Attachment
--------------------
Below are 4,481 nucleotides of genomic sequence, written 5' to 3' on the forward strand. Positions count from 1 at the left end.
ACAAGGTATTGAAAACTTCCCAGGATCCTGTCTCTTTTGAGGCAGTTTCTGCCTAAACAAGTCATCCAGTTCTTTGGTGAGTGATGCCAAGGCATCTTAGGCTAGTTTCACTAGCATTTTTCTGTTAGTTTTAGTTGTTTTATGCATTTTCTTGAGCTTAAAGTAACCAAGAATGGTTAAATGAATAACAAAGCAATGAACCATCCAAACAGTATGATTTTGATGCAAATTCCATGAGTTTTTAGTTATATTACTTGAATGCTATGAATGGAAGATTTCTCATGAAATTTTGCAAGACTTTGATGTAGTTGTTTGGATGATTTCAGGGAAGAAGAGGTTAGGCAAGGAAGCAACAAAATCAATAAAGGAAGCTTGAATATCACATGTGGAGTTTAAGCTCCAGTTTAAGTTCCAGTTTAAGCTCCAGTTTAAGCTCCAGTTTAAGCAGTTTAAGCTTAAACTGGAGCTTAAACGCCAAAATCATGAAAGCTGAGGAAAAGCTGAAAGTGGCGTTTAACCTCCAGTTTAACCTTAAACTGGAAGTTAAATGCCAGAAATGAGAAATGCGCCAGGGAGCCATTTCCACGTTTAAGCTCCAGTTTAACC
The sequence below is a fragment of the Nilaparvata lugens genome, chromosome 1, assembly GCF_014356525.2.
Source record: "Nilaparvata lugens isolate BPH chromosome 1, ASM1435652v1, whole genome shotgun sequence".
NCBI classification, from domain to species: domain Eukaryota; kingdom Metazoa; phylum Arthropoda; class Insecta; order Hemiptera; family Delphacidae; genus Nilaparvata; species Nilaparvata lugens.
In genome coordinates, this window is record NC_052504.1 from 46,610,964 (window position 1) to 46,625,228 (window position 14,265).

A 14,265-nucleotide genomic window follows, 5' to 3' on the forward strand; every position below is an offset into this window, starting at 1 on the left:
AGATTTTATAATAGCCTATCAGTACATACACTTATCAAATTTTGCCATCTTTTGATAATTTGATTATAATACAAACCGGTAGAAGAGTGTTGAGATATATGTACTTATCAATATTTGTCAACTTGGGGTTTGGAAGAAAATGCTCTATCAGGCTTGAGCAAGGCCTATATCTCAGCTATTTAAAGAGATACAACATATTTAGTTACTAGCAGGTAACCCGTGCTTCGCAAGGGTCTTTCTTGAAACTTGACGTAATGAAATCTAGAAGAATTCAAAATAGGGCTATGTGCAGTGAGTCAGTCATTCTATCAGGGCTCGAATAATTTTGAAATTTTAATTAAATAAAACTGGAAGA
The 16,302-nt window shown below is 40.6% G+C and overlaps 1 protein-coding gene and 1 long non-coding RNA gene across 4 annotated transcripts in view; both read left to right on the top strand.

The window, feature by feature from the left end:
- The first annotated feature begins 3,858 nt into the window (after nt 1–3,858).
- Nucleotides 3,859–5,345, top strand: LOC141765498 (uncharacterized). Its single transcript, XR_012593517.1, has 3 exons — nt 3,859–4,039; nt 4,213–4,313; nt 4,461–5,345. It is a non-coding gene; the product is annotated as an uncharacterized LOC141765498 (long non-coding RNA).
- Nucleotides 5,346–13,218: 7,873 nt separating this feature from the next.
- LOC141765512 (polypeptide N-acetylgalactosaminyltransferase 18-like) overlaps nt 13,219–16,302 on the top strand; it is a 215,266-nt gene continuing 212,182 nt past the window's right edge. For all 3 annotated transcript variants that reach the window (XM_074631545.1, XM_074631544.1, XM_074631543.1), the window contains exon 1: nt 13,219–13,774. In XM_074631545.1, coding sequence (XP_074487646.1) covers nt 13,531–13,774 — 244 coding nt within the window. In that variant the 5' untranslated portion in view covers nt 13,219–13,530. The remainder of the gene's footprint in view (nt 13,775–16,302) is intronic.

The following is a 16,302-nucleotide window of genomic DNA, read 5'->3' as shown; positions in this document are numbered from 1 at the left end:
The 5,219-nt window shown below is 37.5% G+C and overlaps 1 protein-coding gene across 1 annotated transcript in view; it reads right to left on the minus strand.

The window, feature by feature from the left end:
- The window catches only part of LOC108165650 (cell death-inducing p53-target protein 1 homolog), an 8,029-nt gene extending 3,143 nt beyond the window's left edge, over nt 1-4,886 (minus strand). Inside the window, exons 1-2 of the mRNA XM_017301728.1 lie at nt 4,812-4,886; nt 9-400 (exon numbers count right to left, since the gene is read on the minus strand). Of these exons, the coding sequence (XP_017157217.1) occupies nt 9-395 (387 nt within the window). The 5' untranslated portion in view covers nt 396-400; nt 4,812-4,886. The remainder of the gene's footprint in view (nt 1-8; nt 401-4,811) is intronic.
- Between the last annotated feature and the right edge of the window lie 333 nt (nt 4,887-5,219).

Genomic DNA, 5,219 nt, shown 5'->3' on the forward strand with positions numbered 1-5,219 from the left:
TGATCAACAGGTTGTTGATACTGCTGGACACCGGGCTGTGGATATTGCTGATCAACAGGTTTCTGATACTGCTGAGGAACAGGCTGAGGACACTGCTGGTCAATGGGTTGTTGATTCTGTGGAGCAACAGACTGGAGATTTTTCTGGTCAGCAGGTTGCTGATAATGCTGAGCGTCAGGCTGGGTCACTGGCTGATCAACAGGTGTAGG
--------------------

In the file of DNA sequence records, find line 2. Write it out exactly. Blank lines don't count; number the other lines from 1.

ACAAGGTATTGAAAACTTCCCAGGATCCTGTCTCTTTTGAGGCAGTTTCTGCCTAAACAAGTCATCCAGTTCTTTGGTGAGTGATGCCAAGGCATCTTAGGCTAGTTTCACTAGCATTTTTCTGTTAGTTTTAGTTGTTTTATGCATTTTCTTGAGCTTAAAGTAACCAAGAATGGTTAAATGAATAACAAAGCAATGAACCATCCAAACAGTATGATTTTGATGCAAATTCCATGAGTTTTTAGTTATATTACTTGAATGCTATGAATGGAAGATTTCTCATGAAATTTTGCAAGACTTTGATGTAGTTGTTTGGATGATTTCAGGGAAGAAGAGGTTAGGCAAGGAAGCAACAAAATCAATAAAGGAAGCTTGAATATCACATGTGGAGTTTAAGCTCCAGTTTAAGTTCCAGTTTAAGCTCCAGTTTAAGCTCCAGTTTAAGCAGTTTAAGCTTAAACTGGAGCTTAAACGCCAAAATCATGAAAGCTGAGGAAAAGCTGAAAGTGGCGTTTAACCTCCAGTTTAACCTTAAACTGGAAGTTAAATGCCAGAAATGAGAAATGCGCCAGGGAGCCATTTCCACGTTTAAGCTCCAGTTTAACC